Over the course of three months, we’re looking at 200 kcals/day.
Over the course of a month and half, we’re talking 400 kcals/day – well within what might be considered a reasonable caloric deficit for fat loss.
And that’s if we wanted to account for all six of those days within one single time frame.
Looking at it a different way, if we assume that you need approximately 2000 kcals/day to maintain your weight, these 18,000 kcals accounts for only about 2.5% of your total caloric intake over the course of a year.
For those of us with higher energy needs, which isn’t an unreasonable possibility, those 18,000 kcals represent an even lower portion of our overall energetic intake.
I’m not pointing this out to suggest that you need to count calories in order to “compensate” or “account” in some way for these deviations.
Personally, I’m a bigger fan of getting better in tune with hunger signals as a means for maintaining body composition.
What I am pointing out, however, is just how insignificant six days can be in the context of otherwise consistently eating in alignment with your goals.
That is, those six days don’t really amount to much if we are consistently nailing your habits those other 359 days of the year.
So, if that’s the case, then why do so many of us feel like we do have to pay so much attention on days like these?
Because often we’re not exactly nailing our habits all 359 other days of the year.
When “occasional” isn’t so occasional
Maybe it’s a monthly poker night.
Maybe it’s a monthly happy hour.
There are weddings, date nights, and all those times when we want or “deserve” a treat.
These all add up, and the more often we take the opportunity to indulge, the more diligent we’re going to have to be in order to minimize these indulgences’ effects on our waistlines.
What if, on top of these six days per year, we add in another day per month?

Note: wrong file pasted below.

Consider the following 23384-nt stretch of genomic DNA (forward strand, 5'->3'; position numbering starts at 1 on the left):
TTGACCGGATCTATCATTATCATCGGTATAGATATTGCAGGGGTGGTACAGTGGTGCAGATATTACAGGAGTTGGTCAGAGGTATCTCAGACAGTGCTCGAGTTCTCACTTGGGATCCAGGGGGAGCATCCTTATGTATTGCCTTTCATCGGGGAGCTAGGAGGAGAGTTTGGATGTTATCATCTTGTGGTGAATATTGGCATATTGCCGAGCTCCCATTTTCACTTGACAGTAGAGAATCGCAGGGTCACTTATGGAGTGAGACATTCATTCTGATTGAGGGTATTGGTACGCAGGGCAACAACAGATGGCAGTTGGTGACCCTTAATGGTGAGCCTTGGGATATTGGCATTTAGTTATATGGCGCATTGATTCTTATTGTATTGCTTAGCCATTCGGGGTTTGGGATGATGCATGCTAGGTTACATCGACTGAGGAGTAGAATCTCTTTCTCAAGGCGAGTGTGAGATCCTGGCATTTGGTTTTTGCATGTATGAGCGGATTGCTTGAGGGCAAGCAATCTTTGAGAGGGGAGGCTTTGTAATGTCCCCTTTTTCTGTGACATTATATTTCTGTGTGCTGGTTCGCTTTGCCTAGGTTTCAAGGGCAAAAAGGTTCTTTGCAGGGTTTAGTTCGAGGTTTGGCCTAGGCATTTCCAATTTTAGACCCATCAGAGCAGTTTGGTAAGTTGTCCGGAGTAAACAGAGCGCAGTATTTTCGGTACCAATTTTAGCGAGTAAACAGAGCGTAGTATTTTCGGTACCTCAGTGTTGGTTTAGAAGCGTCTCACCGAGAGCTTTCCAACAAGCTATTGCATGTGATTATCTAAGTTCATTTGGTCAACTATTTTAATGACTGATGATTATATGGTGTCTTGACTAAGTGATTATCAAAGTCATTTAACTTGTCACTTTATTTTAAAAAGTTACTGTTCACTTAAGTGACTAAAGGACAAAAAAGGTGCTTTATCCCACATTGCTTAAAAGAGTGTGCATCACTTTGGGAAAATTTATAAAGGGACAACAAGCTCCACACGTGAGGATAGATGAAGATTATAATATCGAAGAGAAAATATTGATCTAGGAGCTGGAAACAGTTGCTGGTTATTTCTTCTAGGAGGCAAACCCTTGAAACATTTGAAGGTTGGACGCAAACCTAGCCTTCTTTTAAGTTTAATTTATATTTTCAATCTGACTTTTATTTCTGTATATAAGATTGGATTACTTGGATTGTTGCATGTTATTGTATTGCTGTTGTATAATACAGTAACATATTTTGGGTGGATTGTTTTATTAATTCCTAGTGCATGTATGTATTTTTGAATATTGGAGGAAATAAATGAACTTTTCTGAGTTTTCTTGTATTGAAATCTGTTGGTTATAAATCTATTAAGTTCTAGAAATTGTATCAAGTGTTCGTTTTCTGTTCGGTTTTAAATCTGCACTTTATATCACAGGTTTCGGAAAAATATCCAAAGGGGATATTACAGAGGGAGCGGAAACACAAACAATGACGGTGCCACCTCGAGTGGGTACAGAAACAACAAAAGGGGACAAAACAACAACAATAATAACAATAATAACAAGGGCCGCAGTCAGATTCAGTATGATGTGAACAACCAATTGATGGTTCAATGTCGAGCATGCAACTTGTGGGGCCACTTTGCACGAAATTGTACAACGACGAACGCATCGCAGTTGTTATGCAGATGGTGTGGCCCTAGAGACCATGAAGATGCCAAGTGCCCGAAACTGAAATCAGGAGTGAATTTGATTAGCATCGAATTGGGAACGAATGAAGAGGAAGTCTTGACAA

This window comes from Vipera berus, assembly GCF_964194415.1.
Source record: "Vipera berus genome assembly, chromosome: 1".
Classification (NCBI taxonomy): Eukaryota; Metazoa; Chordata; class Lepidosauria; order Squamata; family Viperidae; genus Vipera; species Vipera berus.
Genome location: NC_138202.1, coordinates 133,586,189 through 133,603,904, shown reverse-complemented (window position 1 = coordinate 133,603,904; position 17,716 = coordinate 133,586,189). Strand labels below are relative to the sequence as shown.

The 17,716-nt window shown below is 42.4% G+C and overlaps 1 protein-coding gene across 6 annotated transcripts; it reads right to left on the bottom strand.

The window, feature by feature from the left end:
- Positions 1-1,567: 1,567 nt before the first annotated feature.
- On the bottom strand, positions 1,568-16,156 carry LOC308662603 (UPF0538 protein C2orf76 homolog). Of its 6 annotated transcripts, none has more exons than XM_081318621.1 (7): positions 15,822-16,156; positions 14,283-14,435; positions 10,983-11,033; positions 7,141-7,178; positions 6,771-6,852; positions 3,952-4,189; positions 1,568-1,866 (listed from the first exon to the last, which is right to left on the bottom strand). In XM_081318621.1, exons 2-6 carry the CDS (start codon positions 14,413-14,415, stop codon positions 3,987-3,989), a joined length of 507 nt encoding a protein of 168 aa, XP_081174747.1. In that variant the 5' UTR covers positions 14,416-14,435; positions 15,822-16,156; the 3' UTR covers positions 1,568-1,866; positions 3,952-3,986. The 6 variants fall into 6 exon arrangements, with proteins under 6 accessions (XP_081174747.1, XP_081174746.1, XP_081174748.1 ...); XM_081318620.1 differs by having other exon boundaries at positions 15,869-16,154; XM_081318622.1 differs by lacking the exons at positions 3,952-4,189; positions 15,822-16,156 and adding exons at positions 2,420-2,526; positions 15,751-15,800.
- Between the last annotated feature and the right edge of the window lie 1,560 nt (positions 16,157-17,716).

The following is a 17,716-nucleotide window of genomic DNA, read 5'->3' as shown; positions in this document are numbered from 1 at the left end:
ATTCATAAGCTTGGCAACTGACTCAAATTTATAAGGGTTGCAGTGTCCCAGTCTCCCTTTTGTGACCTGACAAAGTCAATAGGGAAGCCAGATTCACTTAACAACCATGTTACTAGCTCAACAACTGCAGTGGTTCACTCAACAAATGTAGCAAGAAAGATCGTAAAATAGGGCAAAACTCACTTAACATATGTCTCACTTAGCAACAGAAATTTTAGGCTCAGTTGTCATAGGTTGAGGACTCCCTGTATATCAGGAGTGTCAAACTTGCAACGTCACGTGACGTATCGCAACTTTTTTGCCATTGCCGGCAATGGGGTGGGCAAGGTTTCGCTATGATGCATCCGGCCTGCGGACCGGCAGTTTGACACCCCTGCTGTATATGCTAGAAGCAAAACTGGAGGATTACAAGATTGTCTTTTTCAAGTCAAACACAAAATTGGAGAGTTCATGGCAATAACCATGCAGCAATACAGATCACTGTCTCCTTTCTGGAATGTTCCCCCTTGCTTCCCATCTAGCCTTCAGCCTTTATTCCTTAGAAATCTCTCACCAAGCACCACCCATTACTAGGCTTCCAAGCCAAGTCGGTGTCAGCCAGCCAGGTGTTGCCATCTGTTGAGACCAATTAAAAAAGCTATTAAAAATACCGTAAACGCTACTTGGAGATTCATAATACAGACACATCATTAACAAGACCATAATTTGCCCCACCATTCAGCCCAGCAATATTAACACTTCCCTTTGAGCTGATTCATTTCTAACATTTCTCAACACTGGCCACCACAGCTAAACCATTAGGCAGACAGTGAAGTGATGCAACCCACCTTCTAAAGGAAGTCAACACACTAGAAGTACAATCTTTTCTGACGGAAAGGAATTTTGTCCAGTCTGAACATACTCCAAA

This means we’re looking at 18 days out of the year on which we’re having these deviations.
Still might not sound like much, but, instead of 18,000 kcals, we’re looking at 54,000 kcals.
Now we’re looking at a difference of 155 kcals/day over the course of a year.
Now we’re looking at a difference of 311 kcals/day over the course of six months.
Now we’re looking at a difference of 622 kcals/day over the course of three months.
Over a month and a half?
Well, that’s a rather unrealistic 1245 kcals/day.
While accounting for this magnitude and frequency of deviations might still be doable, we’re now looking at an entirely different situation than the original six “occasional” deviations.
Now we’re looking at having to nearly constantly eat less that we need, day in and day out.
Just to maintain weight.
Just to maintain a number on the scale.
Now we might be looking at chronic dieting.
Now we might be looking at yo-yo weight loss.
Depending on the emotions involved, we might even be looking at a binge/restrict cycle (and you might want to talk to somebody).
Again, I’m not breaking down the calorie counts to suggest that you need to count calories.
That may or may not be an appropriate approach for you, and that decision is beyond the scope of this post.
My point in breaking things down this way is to quantify as simply as I can the impact that these deviations might have on our body composition.
They add up.
When moderation isn’t so moderate
What if you’re not one of these “balls to the wall” kinds of people?
What if you’re not the type of person to have days of significant indulgence?
What if, instead, you just like the weekly treat?
This has the potential to be even more pernicious.
Three beers, at 250 kcals each, every week, equates to 39,000 kcals over the course of a year.